RHINoVision looks at another publicly available database, the International Master Facility List that was discussed in the Nature.com article, “A spatial database of health facilities managed by the public health sector in sub Saharan Africa”: Here is the link to the RHINoVision MFL DSS: snisnet.net/MFLDSS/MFLDSS.php
The RHINoVision MFL DSS global dashboard has visualizations for the summary statistics of available data, and you can choose a country and get the country dashboard with that countries summary statistics and data. The list of facilities can also be filtered and sorted by the categories available in the database (facility name, type, location, ownership and source of Lat/Long). You can also generate a (Google) map view of the chosen country and filtered characteristics.
Link to the Nature.com Article:
RHINoVision is both an innovative concept for visualization of routine health information and a software application that builds on the methodology outlined in the MEASURE Evaluation “Building a Web-Based Decision Support System” working paper. The RHINoVision open source Decision Support System presents two graphs in tandem that play to the strengths of routine health information system (RHIS) data, in that they empower users with simultaneous visualization of data over time and geography. RHINoVision features powerful multivariate visualizations for triangulation of data from different programs and data sources and for “drill down functionality” that empowers users to visualize patterns in the underlying data.
The Rhino is the spirit animal of the Routine Health Information (RHINo) Network. But Rhinos don’t see very well. So the birds gather on their backs and the Rhinos use the birds to help see. That’s RHINoVision. Not only do the birds help the Rhinos monitor and evaluate their situation, the birds can examine the underlying data to improve the quality of the Rhino’s skin by keeping them clean and bug-free. The birds also fly around and have a “birds-eye-view” of everything around, helping Rhinos triangulate data across various routine and non-routine sources, thus helping to verify that their data is valid and credible. RHINoVision adapts the principles of Biomimicry to empower users of routine health information.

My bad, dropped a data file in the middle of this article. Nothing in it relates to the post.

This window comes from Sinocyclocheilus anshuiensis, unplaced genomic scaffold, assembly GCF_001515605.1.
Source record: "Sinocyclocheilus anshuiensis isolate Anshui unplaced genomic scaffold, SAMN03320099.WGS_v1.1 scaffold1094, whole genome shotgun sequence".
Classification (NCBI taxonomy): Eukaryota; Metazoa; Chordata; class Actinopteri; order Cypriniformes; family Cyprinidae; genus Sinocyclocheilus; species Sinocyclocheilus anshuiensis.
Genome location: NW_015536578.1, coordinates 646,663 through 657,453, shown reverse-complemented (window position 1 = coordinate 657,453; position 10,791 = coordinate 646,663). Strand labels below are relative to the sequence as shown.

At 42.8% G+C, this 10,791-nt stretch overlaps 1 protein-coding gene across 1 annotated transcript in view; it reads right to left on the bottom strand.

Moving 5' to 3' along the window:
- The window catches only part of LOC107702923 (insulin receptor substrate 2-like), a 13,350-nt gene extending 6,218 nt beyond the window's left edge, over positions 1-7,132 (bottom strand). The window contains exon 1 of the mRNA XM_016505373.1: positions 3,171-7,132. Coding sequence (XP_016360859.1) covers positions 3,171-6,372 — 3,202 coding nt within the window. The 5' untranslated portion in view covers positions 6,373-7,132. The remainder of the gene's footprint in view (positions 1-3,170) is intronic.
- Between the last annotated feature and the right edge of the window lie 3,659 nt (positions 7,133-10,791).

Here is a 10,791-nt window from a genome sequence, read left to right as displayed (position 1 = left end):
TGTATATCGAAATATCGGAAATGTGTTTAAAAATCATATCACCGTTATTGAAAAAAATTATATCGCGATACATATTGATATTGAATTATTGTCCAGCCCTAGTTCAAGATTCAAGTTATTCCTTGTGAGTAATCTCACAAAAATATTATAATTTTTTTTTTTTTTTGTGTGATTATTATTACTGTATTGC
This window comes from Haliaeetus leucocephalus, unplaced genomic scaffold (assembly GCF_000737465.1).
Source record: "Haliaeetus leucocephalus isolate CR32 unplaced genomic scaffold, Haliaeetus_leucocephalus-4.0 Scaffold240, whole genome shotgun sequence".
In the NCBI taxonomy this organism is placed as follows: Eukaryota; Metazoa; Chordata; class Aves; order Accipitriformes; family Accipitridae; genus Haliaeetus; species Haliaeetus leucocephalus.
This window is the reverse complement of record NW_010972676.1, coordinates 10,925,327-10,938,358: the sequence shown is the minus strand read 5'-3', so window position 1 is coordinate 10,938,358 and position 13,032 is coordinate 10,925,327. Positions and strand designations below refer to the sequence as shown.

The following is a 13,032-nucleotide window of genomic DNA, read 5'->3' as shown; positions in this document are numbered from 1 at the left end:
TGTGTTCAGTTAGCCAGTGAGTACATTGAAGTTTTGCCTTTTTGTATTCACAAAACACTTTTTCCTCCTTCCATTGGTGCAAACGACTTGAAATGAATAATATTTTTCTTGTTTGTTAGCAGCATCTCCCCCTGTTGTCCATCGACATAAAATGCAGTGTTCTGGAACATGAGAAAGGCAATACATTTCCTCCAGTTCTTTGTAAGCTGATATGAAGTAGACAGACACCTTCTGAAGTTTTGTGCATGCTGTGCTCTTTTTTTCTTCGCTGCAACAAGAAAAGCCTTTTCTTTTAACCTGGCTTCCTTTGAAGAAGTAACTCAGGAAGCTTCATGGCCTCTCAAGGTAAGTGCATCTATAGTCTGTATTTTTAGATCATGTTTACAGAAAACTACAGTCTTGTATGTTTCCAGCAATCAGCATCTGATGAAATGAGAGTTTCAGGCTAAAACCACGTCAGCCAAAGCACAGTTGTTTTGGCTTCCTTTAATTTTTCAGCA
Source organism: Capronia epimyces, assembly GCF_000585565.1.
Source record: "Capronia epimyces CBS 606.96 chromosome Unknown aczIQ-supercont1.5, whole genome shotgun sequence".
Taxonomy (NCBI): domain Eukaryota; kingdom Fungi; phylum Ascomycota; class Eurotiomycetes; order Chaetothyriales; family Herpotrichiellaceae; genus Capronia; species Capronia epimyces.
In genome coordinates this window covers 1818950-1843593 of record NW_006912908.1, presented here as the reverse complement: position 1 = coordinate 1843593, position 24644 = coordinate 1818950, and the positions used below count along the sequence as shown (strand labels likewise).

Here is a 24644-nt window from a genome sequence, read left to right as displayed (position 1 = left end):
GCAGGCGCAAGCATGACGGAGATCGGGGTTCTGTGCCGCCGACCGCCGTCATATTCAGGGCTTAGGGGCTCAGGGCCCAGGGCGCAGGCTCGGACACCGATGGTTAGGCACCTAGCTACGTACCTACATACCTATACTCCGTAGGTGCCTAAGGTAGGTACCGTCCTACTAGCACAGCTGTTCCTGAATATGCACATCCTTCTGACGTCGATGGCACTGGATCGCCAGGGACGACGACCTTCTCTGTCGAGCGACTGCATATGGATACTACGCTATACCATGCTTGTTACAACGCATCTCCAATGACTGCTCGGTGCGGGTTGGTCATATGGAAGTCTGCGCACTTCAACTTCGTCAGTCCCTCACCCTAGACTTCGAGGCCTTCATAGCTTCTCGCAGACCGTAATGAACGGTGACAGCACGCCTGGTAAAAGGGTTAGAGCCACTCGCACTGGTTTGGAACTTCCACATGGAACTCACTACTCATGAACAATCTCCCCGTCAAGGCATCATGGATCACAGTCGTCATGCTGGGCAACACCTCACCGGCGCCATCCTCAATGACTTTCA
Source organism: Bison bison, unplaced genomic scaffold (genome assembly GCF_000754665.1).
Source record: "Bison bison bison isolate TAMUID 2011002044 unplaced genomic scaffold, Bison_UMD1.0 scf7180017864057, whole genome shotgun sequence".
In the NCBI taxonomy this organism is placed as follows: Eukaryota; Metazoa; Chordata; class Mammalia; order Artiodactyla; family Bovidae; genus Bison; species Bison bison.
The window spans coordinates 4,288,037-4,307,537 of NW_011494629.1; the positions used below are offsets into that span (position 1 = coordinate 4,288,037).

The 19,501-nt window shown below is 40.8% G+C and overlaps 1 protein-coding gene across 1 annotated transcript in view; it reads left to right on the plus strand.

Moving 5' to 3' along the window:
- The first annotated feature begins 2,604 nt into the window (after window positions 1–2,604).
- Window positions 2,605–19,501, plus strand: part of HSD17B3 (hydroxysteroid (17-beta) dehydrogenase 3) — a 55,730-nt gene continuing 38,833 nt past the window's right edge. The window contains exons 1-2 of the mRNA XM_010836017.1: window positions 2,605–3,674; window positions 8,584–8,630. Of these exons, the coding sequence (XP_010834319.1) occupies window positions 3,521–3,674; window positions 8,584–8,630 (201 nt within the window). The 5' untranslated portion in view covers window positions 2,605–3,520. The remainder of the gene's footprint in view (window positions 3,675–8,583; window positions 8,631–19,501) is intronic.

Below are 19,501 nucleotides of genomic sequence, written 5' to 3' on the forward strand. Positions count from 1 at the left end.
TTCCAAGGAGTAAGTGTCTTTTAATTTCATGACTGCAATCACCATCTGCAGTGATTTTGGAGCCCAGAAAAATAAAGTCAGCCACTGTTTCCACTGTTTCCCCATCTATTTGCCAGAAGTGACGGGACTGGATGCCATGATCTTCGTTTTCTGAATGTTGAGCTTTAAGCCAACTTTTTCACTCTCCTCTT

RHINoVision Decision Support Systems vastly improve the data use capacity of users of routine health information, both for validating data quality and for program indicator monitoring. The RHINoVision HIV/AIDS DSS can be used by country PEPFAR programs to monitor their results compared to targets, as well as drill down into the sub-national data, and the dis-aggregated data (age, sex, etc.). The HIV/AIDS DSS can also be used for improving data quality, as it exposes numerous data quality issues, for example, missing years of data and mis-classification of DSD/TA support categories can be seen. Another demonstration of the RHINoVision functionality, using national tuberculosis data for 23 USAID Priority Countries (data source: https://www.who.int/tb/country/data/download/en/) can be found in the TB Decision Support System (snisnet.net/TBDSS/TBDSS.php).TB stakeholders in national governments, ministries of health, and national TB programs can use it to make informed decisions on USAID TB interventions.
For further information, contact:
Michael Edwards, PhD, MPH
RHINoVision Decision Support Systems